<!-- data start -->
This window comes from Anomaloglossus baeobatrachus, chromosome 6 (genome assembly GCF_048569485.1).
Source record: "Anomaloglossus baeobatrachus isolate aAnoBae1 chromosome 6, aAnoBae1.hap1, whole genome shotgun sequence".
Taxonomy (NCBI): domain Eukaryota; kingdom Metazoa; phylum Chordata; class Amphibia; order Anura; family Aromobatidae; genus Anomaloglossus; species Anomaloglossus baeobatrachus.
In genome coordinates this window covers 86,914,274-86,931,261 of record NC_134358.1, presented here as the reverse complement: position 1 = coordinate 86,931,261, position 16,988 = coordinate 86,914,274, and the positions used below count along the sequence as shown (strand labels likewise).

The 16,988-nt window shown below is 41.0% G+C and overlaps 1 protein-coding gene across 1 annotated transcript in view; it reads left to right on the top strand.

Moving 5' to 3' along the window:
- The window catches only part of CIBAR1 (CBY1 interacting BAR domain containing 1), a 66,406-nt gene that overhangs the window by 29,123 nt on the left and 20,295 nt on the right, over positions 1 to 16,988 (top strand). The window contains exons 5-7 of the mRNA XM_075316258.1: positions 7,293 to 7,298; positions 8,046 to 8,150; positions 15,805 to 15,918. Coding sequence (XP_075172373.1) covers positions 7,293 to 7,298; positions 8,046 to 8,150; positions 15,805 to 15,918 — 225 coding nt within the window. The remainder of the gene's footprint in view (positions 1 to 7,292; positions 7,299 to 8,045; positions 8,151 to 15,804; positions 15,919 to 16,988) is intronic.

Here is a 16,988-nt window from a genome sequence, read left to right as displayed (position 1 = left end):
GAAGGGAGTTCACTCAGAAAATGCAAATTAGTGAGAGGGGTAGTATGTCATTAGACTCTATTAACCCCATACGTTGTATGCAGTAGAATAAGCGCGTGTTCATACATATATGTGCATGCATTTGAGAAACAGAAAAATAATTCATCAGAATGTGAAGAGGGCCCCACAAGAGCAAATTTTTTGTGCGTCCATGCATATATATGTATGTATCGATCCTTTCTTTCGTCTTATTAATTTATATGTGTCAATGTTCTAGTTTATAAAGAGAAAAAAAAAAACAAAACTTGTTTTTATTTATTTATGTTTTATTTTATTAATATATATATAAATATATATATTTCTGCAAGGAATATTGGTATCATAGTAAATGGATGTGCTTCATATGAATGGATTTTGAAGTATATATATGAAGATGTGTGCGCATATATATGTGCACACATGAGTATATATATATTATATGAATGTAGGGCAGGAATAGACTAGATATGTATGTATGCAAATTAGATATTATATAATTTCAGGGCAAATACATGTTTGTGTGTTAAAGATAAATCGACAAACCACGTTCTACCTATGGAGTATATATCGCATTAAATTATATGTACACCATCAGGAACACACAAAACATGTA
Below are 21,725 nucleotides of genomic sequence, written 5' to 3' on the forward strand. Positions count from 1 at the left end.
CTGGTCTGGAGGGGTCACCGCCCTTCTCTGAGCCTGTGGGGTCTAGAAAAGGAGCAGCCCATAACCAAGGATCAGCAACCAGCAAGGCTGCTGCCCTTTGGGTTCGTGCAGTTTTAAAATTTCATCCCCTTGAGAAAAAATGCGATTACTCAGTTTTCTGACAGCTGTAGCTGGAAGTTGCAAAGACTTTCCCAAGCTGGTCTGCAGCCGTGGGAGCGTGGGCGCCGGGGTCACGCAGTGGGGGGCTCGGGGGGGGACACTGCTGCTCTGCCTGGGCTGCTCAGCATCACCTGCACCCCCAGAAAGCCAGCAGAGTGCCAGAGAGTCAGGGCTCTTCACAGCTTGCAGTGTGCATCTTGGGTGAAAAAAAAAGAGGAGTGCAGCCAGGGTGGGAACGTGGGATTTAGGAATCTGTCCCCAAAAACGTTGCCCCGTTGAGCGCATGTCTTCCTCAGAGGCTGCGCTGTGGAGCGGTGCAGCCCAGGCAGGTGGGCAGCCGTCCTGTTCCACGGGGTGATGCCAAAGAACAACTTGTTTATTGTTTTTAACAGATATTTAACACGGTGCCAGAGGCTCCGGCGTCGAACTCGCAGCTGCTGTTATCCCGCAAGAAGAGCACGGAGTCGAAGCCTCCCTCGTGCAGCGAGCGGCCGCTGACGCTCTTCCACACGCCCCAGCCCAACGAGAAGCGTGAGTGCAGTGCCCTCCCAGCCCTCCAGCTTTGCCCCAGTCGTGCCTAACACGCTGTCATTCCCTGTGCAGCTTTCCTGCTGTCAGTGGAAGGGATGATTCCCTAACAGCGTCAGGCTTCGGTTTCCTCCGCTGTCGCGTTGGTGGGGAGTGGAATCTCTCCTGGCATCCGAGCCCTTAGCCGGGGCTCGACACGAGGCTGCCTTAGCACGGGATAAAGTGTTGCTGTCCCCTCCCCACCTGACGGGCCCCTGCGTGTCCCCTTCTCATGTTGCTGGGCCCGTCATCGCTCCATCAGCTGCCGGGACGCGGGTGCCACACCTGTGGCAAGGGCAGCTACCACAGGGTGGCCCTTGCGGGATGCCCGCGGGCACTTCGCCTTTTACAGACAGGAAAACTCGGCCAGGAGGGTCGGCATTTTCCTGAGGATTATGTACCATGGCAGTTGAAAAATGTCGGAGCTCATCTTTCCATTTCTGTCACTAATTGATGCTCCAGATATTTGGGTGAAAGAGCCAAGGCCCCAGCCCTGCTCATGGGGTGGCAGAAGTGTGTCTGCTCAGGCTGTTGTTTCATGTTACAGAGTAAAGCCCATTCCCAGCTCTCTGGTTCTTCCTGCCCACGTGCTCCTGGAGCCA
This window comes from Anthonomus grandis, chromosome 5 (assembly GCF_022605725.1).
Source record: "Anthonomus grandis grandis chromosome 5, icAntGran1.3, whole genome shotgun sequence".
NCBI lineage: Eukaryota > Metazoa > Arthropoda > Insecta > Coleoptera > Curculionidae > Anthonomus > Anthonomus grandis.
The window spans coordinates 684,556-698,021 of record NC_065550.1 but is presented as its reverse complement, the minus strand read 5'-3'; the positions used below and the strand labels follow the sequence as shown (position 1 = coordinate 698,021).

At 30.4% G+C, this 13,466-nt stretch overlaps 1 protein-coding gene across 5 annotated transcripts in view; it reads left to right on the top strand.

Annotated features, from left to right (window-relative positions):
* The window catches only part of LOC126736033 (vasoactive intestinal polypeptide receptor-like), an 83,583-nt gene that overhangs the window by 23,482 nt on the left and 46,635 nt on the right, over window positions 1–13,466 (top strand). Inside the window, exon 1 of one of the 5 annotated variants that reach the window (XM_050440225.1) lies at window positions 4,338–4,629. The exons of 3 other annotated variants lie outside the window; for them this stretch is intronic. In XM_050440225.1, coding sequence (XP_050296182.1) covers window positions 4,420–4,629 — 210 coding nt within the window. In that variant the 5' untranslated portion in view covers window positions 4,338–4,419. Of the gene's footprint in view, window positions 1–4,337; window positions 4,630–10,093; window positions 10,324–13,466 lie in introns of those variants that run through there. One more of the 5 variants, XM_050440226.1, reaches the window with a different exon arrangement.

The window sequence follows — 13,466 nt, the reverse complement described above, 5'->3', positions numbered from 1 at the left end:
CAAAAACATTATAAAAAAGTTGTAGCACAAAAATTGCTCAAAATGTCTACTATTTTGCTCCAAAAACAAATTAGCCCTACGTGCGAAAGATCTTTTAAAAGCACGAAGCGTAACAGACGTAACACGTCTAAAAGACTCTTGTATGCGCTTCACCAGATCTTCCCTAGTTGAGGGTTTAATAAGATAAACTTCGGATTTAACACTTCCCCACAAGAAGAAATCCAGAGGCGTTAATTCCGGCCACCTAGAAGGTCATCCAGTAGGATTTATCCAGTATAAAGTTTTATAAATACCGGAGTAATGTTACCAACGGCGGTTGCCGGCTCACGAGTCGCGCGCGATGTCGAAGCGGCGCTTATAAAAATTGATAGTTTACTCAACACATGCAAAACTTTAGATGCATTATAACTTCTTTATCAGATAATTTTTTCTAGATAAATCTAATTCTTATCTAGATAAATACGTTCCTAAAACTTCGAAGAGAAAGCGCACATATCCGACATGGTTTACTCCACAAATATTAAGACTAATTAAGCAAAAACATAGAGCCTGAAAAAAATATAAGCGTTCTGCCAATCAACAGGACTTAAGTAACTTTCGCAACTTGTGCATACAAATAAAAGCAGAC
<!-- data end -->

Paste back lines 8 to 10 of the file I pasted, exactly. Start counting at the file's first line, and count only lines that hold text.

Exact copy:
Here is a 16,988-nt window from a genome sequence, read left to right as displayed (position 1 = left end):
GAAGGGAGTTCACTCAGAAAATGCAAATTAGTGAGAGGGGTAGTATGTCATTAGACTCTATTAACCCCATACGTTGTATGCAGTAGAATAAGCGCGTGTTCATACATATATGTGCATGCATTTGAGAAACAGAAAAATAATTCATCAGAATGTGAAGAGGGCCCCACAAGAGCAAATTTTTTGTGCGTCCATGCATATATATGTATGTATCGATCCTTTCTTTCGTCTTATTAATTTATATGTGTCAATGTTCTAGTTTATAAAGAGAAAAAAAAAAACAAAACTTGTTTTTATTTATTTATGTTTTATTTTATTAATATATATATAAATATATATATTTCTGCAAGGAATATTGGTATCATAGTAAATGGATGTGCTTCATATGAATGGATTTTGAAGTATATATATGAAGATGTGTGCGCATATATATGTGCACACATGAGTATATATATATTATATGAATGTAGGGCAGGAATAGACTAGATATGTATGTATGCAAATTAGATATTATATAATTTCAGGGCAAATACATGTTTGTGTGTTAAAGATAAATCGACAAACCACGTTCTACCTATGGAGTATATATCGCATTAAATTATATGTACACCATCAGGAACACACAAAACATGTA
Below are 21,725 nucleotides of genomic sequence, written 5' to 3' on the forward strand. Positions count from 1 at the left end.